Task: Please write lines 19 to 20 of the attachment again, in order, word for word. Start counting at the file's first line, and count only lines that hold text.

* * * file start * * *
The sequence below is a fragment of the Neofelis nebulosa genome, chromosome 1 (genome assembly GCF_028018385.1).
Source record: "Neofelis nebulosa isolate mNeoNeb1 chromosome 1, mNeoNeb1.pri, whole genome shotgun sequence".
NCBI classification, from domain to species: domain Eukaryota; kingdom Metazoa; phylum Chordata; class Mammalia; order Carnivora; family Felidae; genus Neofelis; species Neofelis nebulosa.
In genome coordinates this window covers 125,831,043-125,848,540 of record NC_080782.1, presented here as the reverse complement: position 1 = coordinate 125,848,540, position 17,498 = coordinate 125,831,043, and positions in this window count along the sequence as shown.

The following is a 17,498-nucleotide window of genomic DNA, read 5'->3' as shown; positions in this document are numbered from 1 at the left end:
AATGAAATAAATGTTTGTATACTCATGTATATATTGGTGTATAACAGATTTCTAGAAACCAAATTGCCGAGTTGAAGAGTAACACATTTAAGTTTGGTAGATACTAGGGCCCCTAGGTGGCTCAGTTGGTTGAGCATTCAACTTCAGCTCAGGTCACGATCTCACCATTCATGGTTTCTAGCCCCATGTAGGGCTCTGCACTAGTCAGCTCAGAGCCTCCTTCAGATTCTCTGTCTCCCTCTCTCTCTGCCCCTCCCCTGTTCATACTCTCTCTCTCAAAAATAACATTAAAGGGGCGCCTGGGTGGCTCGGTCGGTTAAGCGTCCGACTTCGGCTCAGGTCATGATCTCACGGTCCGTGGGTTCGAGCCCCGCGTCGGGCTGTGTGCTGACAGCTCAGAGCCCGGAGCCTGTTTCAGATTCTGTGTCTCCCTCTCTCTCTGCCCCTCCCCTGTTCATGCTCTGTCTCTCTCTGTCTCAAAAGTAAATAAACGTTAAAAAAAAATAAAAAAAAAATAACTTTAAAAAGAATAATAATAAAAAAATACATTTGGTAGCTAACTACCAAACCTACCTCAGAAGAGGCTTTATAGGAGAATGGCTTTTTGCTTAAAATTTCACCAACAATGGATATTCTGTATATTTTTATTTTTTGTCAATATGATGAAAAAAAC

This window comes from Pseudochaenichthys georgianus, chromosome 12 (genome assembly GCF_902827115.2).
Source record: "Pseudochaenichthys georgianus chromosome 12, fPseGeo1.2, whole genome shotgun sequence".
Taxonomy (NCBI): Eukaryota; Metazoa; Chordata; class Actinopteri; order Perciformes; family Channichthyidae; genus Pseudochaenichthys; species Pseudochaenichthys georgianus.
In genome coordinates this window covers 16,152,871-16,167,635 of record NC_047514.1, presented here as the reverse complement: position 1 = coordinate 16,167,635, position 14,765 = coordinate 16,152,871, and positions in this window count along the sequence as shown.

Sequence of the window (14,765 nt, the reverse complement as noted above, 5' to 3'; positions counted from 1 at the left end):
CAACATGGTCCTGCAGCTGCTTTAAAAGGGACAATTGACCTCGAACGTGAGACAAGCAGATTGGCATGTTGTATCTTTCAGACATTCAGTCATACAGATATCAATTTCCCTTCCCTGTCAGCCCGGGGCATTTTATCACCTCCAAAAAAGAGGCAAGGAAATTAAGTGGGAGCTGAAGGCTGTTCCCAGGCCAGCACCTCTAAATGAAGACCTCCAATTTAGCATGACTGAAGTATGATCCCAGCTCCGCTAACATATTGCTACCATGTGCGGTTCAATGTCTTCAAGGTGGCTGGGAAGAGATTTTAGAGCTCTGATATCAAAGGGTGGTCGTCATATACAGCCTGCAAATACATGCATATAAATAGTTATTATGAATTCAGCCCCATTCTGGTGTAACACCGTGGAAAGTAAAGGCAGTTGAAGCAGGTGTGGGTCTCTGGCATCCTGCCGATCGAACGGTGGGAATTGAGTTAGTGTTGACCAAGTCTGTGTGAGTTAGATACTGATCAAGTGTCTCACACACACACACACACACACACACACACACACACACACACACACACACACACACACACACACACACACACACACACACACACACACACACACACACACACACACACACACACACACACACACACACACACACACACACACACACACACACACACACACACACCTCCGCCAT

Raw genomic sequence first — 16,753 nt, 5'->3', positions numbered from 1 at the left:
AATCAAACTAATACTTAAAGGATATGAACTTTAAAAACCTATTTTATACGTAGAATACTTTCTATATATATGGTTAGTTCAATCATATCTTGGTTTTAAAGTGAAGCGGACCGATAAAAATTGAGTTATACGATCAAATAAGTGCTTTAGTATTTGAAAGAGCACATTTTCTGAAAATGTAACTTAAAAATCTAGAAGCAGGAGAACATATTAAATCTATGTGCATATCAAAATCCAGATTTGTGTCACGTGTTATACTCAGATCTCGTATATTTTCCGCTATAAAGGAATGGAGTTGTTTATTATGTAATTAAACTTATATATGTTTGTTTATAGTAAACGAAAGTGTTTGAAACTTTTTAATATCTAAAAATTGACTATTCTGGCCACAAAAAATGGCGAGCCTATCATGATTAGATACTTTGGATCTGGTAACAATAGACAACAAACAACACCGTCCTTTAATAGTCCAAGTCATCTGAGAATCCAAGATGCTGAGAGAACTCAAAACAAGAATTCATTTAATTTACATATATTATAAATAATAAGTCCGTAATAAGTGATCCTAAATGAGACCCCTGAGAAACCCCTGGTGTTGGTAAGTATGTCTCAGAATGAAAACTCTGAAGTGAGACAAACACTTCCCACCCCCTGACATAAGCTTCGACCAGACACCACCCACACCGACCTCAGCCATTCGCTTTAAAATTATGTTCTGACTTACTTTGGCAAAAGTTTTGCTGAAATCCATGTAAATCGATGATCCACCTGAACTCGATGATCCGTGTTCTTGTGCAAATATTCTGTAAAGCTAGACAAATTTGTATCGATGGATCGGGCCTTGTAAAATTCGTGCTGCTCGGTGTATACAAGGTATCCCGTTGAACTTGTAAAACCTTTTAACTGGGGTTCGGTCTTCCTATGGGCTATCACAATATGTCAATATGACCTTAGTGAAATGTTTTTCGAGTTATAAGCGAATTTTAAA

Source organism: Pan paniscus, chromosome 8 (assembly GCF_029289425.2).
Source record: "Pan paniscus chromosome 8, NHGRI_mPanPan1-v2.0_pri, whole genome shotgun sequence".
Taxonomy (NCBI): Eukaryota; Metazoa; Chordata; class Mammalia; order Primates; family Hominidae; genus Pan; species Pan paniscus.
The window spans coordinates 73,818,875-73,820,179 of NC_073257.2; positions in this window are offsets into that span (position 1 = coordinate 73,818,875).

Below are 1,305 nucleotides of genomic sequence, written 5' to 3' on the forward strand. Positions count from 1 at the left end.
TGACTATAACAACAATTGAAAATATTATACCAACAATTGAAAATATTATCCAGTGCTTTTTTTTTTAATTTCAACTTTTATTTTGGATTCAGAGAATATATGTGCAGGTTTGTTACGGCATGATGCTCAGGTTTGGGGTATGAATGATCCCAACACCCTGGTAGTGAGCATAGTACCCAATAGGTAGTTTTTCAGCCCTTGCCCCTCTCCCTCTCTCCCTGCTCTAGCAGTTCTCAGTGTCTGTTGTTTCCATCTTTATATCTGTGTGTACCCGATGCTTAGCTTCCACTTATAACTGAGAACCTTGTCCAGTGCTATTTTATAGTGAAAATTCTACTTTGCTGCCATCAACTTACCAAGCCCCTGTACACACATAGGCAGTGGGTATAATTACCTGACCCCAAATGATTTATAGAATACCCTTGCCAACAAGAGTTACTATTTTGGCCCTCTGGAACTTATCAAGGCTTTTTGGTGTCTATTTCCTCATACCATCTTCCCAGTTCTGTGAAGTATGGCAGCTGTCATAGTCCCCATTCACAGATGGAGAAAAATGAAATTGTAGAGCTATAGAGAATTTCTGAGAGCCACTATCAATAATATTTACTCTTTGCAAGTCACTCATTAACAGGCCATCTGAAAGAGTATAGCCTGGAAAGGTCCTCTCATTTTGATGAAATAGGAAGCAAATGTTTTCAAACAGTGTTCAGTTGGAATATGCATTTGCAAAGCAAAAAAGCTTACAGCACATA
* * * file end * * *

Below are 1,305 nucleotides of genomic sequence, written 5' to 3' on the forward strand. Positions count from 1 at the left end.
TGACTATAACAACAATTGAAAATATTATACCAACAATTGAAAATATTATCCAGTGCTTTTTTTTTTAATTTCAACTTTTATTTTGGATTCAGAGAATATATGTGCAGGTTTGTTACGGCATGATGCTCAGGTTTGGGGTATGAATGATCCCAACACCCTGGTAGTGAGCATAGTACCCAATAGGTAGTTTTTCAGCCCTTGCCCCTCTCCCTCTCTCCCTGCTCTAGCAGTTCTCAGTGTCTGTTGTTTCCATCTTTATATCTGTGTGTACCCGATGCTTAGCTTCCACTTATAACTGAGAACCTTGTCCAGTGCTATTTTATAGTGAAAATTCTACTTTGCTGCCATCAACTTACCAAGCCCCTGTACACACATAGGCAGTGGGTATAATTACCTGACCCCAAATGATTTATAGAATACCCTTGCCAACAAGAGTTACTATTTTGGCCCTCTGGAACTTATCAAGGCTTTTTGGTGTCTATTTCCTCATACCATCTTCCCAGTTCTGTGAAGTATGGCAGCTGTCATAGTCCCCATTCACAGATGGAGAAAAATGAAATTGTAGAGCTATAGAGAATTTCTGAGAGCCACTATCAATAATATTTACTCTTTGCAAGTCACTCATTAACAGGCCATCTGAAAGAGTATAGCCTGGAAAGGTCCTCTCATTTTGATGAAATAGGAAGCAAATGTTTTCAAACAGTGTTCAGTTGGAATATGCATTTGCAAAGCAAAAAAGCTTACAGCACATA